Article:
I have been through so many things since that day. I have loved greatly and suffered great personal loss. Choices have been both glorified and regrettable. Somehow, I am still in Texas, but I absolutely love it here. I was thinking a lot today about the house in the country where we played in the tall grass and built forts and “collected” feral cats. I realized I was meant for the country. I was meant for a place where I could roam and feel safe. Boerne gives me that, and I am grateful each time I walk down our little Main Street. People smile as you pass by. People seem to slow down around here and at least pretend to care about a tall woman walking past, pushing a double stroller with no ring on her finger. Even just something as simple as a glance and a half-grin, I feel as though at least an effort was made. I was seen, if even just for a moment. I do not believe we find that much in America these days, so I cannot imagine living anywhere else.

When it comes to the love I have lost, well, I guess this is an area where I take after you. I am a restless, wandering spirit. You were this way, too, but unlike you I find my strength in something outside myself. I find it in taking accountability for my choices, for learning from my mistakes and striving to become better than I have been. Sometimes I think had you been more like me in those areas, you could have overcome what took your life. Needless as it may seem, I still wish you would have fought harder, because as I live here alone now, as I sleep in an empty bed and miss what I have lost, I still wish sometimes to be able to hear what you would tell me. To hear what you would think.

Maybe that part never goes away?

One area where I have to forgive you is in comparing the fact that my mother died to every woman whom comes into my life to fill that “mother” role. You would have adored Najwa, and she is a gift I KNOW God sent me, because she loves me as if I am her daughter even when it has been years since her son and me were married. But, Natalie, well… Where I have to forgive you, mom, is that you stole from me the ability to rely on a mother figure completely. To trust, completely; although she never gave me a chance, not a real one, and I resent that because I deserved at least that much – but I see now that maybe part of it comes from losing you. In and of itself, because I lost my mother, there is a void in my heart. Natalie could have tried harder, and Najwa tries harder than she should because I do not deserve it all the time, but I am grateful. The point is, when it comes to allowing my heart to open up and trust a woman wearing what should be your shoes, I think the only way I can have a good relationship in the future with that woman, whomever she may be, is to forgive the fact that MY mother died.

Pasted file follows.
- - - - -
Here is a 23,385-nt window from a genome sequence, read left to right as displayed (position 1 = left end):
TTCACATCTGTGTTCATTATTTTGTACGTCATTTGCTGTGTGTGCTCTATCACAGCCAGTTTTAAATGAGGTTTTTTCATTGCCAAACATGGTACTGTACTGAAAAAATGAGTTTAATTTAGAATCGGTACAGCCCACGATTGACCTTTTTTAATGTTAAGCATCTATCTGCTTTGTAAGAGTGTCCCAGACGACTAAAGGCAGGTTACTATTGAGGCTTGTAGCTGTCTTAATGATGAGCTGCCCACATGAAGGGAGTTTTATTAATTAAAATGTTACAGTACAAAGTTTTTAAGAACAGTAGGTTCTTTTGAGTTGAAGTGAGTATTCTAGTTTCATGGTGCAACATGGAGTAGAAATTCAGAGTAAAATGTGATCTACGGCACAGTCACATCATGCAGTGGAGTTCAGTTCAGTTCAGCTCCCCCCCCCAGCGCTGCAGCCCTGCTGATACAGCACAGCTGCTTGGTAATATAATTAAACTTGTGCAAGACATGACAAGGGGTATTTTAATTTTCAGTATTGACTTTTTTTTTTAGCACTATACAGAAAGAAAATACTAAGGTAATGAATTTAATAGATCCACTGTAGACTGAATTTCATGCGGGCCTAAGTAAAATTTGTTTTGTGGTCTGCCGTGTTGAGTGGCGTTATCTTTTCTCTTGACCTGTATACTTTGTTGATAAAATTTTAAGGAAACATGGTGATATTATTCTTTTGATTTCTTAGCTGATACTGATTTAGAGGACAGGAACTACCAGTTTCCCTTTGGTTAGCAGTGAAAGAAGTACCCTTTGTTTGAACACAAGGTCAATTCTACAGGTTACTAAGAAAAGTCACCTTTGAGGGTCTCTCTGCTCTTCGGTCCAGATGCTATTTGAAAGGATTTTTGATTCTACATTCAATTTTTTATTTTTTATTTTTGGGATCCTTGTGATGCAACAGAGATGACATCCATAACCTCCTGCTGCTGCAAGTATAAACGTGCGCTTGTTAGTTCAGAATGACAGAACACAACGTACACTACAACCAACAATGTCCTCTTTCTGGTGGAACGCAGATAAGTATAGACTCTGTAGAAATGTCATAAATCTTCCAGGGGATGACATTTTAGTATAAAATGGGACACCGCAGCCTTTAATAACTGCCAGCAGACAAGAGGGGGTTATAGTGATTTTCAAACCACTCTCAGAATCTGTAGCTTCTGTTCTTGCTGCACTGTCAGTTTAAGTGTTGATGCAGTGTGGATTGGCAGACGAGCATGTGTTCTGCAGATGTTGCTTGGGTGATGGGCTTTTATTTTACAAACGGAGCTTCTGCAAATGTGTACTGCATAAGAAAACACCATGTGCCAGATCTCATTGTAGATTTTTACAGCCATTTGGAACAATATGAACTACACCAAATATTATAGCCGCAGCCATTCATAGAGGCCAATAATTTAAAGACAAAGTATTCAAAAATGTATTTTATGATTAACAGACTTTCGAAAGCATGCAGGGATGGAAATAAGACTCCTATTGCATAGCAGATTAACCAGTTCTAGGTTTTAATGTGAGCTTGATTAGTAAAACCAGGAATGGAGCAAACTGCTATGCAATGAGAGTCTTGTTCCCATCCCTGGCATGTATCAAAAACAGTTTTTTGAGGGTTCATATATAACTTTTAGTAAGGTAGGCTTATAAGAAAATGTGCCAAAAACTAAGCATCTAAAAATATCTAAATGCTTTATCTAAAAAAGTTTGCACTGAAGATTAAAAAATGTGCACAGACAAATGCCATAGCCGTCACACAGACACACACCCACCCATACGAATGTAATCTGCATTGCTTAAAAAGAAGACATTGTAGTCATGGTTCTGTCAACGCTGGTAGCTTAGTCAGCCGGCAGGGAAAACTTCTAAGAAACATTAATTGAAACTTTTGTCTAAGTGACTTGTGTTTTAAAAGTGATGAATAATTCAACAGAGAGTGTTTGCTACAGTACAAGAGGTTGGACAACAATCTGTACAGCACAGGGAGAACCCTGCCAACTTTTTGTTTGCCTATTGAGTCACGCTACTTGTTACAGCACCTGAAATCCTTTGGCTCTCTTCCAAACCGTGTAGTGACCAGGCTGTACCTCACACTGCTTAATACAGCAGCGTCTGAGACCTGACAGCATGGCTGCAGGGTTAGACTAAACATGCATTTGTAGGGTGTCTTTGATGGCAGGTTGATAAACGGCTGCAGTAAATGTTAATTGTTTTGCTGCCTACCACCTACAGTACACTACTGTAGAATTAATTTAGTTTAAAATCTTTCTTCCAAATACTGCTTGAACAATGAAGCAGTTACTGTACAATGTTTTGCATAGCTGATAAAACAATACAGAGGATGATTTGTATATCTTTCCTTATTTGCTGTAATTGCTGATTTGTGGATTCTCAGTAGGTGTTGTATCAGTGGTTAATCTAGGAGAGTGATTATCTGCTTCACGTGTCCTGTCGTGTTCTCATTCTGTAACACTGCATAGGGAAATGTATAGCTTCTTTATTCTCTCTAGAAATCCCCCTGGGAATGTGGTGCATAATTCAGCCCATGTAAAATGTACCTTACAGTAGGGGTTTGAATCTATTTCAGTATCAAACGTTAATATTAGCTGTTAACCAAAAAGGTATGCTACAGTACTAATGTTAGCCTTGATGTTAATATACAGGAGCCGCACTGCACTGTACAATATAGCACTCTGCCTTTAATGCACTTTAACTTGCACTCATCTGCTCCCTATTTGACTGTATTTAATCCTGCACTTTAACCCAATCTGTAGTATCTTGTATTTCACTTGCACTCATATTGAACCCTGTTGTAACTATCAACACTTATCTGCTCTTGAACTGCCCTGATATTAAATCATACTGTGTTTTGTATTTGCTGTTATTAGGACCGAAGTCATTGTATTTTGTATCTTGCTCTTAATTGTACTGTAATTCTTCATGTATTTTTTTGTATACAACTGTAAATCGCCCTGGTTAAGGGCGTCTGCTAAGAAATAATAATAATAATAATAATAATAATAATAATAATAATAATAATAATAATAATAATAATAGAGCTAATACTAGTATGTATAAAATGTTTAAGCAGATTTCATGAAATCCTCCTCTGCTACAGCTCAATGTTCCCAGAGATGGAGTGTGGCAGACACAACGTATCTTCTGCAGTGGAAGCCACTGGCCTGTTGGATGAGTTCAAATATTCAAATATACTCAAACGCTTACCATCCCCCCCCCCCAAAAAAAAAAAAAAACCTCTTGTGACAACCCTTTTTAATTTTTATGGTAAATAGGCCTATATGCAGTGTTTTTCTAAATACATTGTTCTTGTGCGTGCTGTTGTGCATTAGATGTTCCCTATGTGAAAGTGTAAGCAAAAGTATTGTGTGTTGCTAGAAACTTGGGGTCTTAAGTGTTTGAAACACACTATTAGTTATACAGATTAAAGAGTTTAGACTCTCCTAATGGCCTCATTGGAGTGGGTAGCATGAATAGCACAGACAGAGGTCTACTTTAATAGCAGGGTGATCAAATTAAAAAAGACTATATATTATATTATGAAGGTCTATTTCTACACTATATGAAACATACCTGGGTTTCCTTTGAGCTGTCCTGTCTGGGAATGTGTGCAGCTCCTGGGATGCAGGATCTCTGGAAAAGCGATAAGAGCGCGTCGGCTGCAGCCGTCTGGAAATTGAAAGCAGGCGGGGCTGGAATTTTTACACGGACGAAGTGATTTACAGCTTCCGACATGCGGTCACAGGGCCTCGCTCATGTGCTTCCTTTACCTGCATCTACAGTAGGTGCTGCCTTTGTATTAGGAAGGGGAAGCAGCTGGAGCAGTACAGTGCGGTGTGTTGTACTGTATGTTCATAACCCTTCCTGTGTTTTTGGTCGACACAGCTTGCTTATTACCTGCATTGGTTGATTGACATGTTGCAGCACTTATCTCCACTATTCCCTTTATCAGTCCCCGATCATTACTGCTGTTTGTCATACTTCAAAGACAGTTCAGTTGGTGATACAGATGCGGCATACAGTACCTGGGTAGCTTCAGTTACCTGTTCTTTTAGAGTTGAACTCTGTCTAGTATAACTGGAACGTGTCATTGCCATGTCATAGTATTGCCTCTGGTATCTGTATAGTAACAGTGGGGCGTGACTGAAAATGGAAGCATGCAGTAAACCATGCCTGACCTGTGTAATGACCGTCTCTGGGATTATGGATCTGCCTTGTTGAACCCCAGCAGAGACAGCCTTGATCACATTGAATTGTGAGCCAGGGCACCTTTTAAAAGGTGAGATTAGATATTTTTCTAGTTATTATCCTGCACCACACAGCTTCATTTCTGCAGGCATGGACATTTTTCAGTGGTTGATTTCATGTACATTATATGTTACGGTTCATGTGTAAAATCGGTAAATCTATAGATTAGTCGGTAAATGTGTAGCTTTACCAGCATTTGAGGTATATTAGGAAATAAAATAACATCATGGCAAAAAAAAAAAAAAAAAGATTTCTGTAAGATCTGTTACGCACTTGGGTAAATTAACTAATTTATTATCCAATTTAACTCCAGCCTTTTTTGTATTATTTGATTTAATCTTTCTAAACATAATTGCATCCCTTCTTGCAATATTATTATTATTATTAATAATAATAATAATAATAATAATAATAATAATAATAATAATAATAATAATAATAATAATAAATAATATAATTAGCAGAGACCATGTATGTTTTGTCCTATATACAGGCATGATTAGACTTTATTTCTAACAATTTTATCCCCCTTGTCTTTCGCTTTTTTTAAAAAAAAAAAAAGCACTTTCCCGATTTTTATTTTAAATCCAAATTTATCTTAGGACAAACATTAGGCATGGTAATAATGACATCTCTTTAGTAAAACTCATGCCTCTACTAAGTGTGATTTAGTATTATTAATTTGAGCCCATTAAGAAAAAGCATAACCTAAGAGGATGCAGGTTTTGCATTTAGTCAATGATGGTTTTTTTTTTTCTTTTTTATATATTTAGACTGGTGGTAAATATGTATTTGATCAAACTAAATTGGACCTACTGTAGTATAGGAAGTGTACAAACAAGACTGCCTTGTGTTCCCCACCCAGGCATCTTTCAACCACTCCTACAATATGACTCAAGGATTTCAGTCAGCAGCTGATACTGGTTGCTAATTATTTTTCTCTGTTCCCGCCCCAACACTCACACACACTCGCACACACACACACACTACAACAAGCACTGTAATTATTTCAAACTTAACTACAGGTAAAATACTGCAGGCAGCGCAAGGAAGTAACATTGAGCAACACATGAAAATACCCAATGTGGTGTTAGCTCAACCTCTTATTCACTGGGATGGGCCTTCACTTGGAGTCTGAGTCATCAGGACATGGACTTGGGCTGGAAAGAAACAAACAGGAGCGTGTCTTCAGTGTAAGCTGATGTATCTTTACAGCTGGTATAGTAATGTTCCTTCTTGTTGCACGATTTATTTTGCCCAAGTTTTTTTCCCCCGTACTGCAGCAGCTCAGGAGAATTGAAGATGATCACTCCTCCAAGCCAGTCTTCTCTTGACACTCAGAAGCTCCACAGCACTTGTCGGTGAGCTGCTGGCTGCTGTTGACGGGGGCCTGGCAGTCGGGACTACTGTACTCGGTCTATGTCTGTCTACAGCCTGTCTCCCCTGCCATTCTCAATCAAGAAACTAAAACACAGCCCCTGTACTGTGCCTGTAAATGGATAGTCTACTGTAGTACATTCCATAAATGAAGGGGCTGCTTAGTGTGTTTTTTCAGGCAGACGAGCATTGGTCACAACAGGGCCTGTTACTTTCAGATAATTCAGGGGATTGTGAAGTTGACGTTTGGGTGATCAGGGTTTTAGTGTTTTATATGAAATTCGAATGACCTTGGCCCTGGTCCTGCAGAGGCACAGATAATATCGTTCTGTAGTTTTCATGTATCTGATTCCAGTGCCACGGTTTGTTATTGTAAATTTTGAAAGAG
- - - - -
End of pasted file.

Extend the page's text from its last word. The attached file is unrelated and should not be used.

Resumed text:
I guess, all of this to say I miss you. Yesterday, today, and perhaps even tomorrow.

Even in my own occasional sorrow that you are gone, I do rejoice that at least your pain is gone. At least your journey did not have to endure more heartache, more struggle. You got to be delivered from that, and I am grateful. I am sure I could focus more on that, but because I am emotional by nature and go by feelings and I am not well-versed at talking myself down from emotions with rational thought, I will just conclude this by saying, “I miss you.”

A lifetime feels like a blink of an eye. I pray my children never endure the loss of their mother until I am old, wrinkly and have lived a well-spent life full of lessons learned, trials and victories – all celebrated by giving thanks to God. In honor of you I love my children wholly. In remembrance of you I devote my time to bettering my situation so that in some small way I make you proud. And because I love you, I occasionally sit through the entire Amy Grant song we played the last time I ever saw you… I cry, I breathe in and exhale, and then I go on with my life. For you, I go on. I pray I always will.

 

 

 

 

 

 

If These Walls Could Speak…